Hawaii Shark Attacks: October Spike Feared as Tiger Sharks Migrate
By Hannah Osborne | September 7, 2013 1:23 AM EST
The migration patterns of tiger sharks offer an insight into the attacks that took place in Hawaii last month, researchers have said.
So far this year, eight people have been attacked by sharks in Hawaii. Jana Lutteropp, from Germany, died a week after her arm was bitten off by a shark while snorkelling off Palauea Beach in Makena, Maui County.
Just days later, 16-year-old surfer Jimmy Napeahi was attacked and suffered from severe leg injuries.
Researchers at the University of Florida and the University of Hawaii analysed the tiger shark movements over seven years, examining migration patterns rather than human-shark interactions.
They found male and female tiger sharks have very different migration patterns, with males moving little between islands.
However, the females travelled much further, with a quarter making their way from the remote French Frigate Shoals atoll to the main Hawaiian Islands during late summer and early autumn.
Data shows that since 1926, most shark attacks in Hawaii take place during October, November and December.
Spike in shark bites
The tiger shark, which can reach up to five metres in length, is one of the most dangerous breeds to humans as they often swim in shallow reefs and harbours, increasing the chance of encountering people. They also have one of the broadest diets of all shark species.
Yannis Papastamatiou, a marine biologist from the University of Florida, said: "We have previously analysed data to see which sharks are hanging around shark tours with cage divers on Oahu, and one of the things we noticed was that you'd get a spike in how many tiger sharks are seen in October, which would match our predicted model that you're having an influx of big, pregnant females coming from the north-western Hawaiian Islands.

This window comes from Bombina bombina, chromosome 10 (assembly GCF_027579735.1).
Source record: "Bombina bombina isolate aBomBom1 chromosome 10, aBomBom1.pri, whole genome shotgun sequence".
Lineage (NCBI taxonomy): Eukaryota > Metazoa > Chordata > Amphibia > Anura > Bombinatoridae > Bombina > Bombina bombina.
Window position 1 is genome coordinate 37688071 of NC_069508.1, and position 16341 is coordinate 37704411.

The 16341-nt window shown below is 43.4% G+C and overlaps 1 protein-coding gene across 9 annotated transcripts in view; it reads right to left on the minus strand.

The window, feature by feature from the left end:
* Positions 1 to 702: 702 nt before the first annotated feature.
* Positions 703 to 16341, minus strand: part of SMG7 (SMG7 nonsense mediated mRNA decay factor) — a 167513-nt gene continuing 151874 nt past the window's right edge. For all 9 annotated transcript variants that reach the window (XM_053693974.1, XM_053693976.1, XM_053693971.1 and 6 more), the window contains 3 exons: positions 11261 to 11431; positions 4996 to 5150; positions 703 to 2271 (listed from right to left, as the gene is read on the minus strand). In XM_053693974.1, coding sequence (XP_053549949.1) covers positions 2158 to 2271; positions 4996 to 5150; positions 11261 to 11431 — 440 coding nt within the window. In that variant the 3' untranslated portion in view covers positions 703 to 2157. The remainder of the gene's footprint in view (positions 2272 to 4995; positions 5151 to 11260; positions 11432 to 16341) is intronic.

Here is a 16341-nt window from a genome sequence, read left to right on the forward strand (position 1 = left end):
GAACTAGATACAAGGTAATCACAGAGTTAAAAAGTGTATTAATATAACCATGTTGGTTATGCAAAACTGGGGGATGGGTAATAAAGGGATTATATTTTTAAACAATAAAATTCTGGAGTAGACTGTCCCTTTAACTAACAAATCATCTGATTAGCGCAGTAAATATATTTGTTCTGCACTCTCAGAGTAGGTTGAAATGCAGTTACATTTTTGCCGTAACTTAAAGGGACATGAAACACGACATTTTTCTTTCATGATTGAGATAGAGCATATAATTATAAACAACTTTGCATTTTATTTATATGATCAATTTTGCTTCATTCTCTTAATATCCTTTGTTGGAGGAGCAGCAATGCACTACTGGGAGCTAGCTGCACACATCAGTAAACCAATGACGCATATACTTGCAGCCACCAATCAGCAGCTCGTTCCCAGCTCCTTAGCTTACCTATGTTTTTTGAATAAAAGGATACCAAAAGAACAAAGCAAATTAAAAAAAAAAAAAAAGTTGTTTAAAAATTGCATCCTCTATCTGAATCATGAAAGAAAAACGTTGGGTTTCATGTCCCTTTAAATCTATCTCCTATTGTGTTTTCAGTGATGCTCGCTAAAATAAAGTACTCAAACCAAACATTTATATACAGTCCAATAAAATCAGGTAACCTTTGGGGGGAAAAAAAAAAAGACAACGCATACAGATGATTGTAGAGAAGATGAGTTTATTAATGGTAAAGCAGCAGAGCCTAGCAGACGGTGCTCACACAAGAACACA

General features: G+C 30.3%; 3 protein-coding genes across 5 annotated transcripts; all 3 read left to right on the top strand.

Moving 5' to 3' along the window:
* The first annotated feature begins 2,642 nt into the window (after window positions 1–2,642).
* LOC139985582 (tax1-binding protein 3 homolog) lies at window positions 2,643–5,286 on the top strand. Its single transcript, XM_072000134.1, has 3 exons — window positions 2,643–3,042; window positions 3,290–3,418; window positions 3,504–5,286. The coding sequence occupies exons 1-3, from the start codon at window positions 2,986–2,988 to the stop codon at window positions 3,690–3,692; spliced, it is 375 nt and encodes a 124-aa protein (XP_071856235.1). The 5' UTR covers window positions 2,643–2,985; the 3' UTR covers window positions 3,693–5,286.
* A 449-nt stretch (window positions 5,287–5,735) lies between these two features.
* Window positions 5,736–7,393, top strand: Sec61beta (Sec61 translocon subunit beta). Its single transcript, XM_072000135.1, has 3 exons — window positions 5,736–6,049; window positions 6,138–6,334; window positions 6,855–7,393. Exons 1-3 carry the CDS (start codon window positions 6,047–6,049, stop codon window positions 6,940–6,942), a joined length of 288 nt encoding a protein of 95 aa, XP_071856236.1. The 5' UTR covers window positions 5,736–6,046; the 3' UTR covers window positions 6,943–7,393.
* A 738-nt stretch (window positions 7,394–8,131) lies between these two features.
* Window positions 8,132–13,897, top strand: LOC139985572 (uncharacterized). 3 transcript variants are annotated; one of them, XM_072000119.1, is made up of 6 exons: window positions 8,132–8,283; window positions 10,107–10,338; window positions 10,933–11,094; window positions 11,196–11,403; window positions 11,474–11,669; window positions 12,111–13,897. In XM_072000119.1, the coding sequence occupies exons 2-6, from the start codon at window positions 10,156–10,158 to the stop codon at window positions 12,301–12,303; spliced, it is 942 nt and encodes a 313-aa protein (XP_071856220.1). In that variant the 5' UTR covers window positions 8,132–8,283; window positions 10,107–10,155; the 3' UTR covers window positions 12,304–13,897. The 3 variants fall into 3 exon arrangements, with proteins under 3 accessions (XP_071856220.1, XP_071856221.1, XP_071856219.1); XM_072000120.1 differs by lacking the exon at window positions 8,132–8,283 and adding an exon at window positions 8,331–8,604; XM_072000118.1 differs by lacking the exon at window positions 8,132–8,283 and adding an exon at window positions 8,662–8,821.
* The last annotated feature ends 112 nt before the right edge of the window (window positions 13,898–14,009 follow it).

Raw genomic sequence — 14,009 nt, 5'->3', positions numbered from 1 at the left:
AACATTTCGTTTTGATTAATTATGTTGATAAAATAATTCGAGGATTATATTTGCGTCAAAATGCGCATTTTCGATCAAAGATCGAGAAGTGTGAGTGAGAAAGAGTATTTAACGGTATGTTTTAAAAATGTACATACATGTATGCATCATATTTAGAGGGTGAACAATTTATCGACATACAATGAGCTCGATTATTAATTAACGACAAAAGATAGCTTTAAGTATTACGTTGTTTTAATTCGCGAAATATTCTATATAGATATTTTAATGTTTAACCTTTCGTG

"There even tends to be a spike in the number of shark bites that occur during that season. We knew tiger sharks had fairly complicated movement patterns and it seemed to be sort of a free-for-all.
"Once we looked at data for the full seven years and used the right analysis, everything started to make sense. Now we have a much better understanding of the migration patterns of these sharks."
As well as pregnant females, they found individual sharks might also swim to other islands because of food availability and better thermal environments.
"When you think of migration patterns, you think of all the animals in a population getting up at a certain time and migrating somewhere else, and then they all come back together - so everybody does the same thing. But that's actually rarely how it happens," Papastamatiou said.
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